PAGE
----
By Elliot Goldenberg, author of Spy of David Long a friend of Israel – in contrast, many believe, to Barack Obama – Republican presidential hopeful Mike Huckabee jumped on the free Jonathan Pollard bandwagon back in 2011, following the lead of Philip B. Heymann and others. Huckabee called for Pollard's release. On January 26 of that year, as noted in Spy of David, Gil Hoffman reported in the Jerusalem Post that Heymann, a former U.S deputy attorney general, had requested that President Obama release Pollard. According to Hoffman, Heymann – the James Barr Professor of Law at Harvard Law School, author of two books on terrorism, and the director of Harvard Law School’s International Center for Criminal Justice – became the first U.S. official to state he had reviewed Pollard’s complete record and found no evidence that he helped America’s enemies. Heymann also became the second senior Harvard Law School professor to write Obama, asking him to commute Pollard’s life sentence to the more than twenty-five years he had already served. The first, Hoffman noted, was Charles Ogletree, who was a mentor to both the president and his wife, Michelle. “Having already served a severe sentence, Pollard is now supported by political and religious leaders across the political spectrum in seeking a commutation,” Heymann wrote in a letter to the president. “I join them with deep conviction as to the justice of their shared cause.” At the same time, Pollard would soon pick up another supporter – perhaps his most important ally, yet. That new ally, Mike Huckabee, the former governor of Arkansas who had come up short in his 2008 bid for the presidency, but is now making another run at the White House, arrived in Israel in late January 2011 with actor Jon Voight. They both met with Prime Minister Benjamin Netanyahu. On February 1 the Jerusalem Post reported that Voight called Pollard’s life sentence “beyond injustice,” and “a clear case of anti-Semitism.” According to the Jerusalem Post, Huckabee stated that, as a gesture of friendship to Israel, President Obama should commute Pollard’s sentence. “Right now,” Huckabee said, “we don’t need anything that reflects that we are anything but an absolute ally of Israel. would send the right message to the rest of the world: that America is not pulling back on its friendship and relationship with Israel, but it is accelerating it and making sure that we are taking every step possible to solidify those bonds.” It is finally happening. Pollard is scheduled to be released from prison on or before November 21, 2015, the thirtieth anniversary of his arrest. ~Elliot Goldenberg Now, twenty-five years later, the debate over America’s most controversial spy has again been rekindled.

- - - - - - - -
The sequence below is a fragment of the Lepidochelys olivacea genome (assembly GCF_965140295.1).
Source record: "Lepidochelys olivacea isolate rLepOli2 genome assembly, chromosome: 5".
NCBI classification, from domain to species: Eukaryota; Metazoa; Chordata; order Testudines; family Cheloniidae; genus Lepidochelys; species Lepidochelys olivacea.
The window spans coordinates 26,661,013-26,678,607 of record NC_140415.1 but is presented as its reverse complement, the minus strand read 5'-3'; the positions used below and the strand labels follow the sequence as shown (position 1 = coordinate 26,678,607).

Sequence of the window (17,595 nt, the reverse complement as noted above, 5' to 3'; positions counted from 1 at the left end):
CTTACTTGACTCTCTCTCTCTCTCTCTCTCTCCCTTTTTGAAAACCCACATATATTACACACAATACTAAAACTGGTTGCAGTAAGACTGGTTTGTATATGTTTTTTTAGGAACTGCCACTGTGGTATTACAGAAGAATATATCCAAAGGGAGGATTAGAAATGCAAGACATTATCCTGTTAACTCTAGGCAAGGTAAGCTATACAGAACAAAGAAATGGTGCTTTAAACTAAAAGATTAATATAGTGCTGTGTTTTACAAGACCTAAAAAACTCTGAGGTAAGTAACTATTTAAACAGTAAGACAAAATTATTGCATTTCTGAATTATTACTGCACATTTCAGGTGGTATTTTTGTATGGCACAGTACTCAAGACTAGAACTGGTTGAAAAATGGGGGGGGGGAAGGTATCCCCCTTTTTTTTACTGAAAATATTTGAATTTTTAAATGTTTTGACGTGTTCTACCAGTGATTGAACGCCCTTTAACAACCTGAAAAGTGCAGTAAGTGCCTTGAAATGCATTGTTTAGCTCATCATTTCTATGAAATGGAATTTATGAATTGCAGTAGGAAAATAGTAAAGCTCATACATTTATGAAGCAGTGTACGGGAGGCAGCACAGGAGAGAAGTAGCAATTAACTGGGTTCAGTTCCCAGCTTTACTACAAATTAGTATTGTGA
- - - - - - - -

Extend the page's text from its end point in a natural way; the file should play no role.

Edward Snowden truth Q: What are the most important disclosures? A: The first disclosure, the Verizon report, which shows that the phone records of all Americans (by all major phone providers) has been turned over to the federal government for the last seven years. The second exposés, the PRISM editorials, which appeared the next day in both The Guardian and Washington Post. These prove that surveillance is taking place with our online communications. The day after that, the Washington Post rewrote its report (and The Guardian debuted the same in a little noticed article), which revealed that GCHQ and the NSA are working together. The Boundless Informant article. It shows that the NSA has hid surveillance programs from congressional oversight committees. Later reports would argue that this was not an isolated incident. All of the South China Morning Post exposés. They were the first to state the NSA has been spying on foreign nations without provocation. This includes economic and civilian espionage. The XKeyscore article at the end of July is very condemning. It depicts the nearly godlike technological capabilities the NSA has at its fingertips. The Guardian's Microsoft report, which shows that Internet corporations are willfully participating in mass surveillance. The joint Guardian/Washington Post/Pro Publica encryption editorials. They prove that no communications are safe, not even ones using secure websites or encryption technology. Q: What kinds of explosive material has the press failed to report to the public? A: I anticipate that forthcoming disclosures from the bounty of the purported 1.7 million files in the Snowden press's possession will continue to be limited to civilian, diplomatic, domestic, and economic affairs such as revealing that the Five Eyes are spying on each other atop domestic surveillance being more invasive. However, it is clear that of the millions of classified documents, military secrets are being carefully protected. This is because the Edward Snowden press has stated that--upon the whistleblower's request--national security will not be compromised. This implies that they have access to delicate military data but have, and continue, to refuse to divulge this information. Case in point, the federal government openly stated that Chinese hackers stole millions in military R & D from the Pentagon. To assume similar espionage hasn't been ordered and executed by the U.S. would be naïve. Q: What are the most disturbing aspects of the NSA reports? A: That the intelligence community had hid surveillance programs from Congress. A secret court, the FISC, which was supposedly created with the express purpose of overseeing the NSA and whose judgments are rarely revealed to the American public, essentially rubberstamps itself into extraneousness. How our legislators gerrymandered the law in order to grant itself almost absolute freedom to spy, such as creating the word “metadata” because “communications,” by law, cannot be surveilled. The fact that the U.S. government isn’t acting alone and, as the Snowden press has heavily implied, has other nations spy on Americans in order to circumnavigate around the Fourth Amendment. However, the most enraging aspect of the intelligence revelations is the NSA’s attitude. A classified training slide was revealed that tells intelligence agents that if a privacy law has been violated, the error should be reported but, if the government worker fails to do so, it’s “nothing to worry about.” In a September report, another series of slides refers to cell phone users as naïve, gullible “zombies.” Q: What was the NSA's response to the disclosures? A: Instead of changing protocol to keep other guilty consciences from whistleblowing, the NSA instituted a security lock down, i.e., two-person data transfer system. Interestingly, instead of curtailing its spying as a gesture of good faith, it increased its surveillance capabilities: It opened the Utah Data Center last September. This facility has the ability to retain an unimaginable amount of data and is said to be able to make metadata immortal. Author of the "Edward Snowden Affair," Michael Gurnow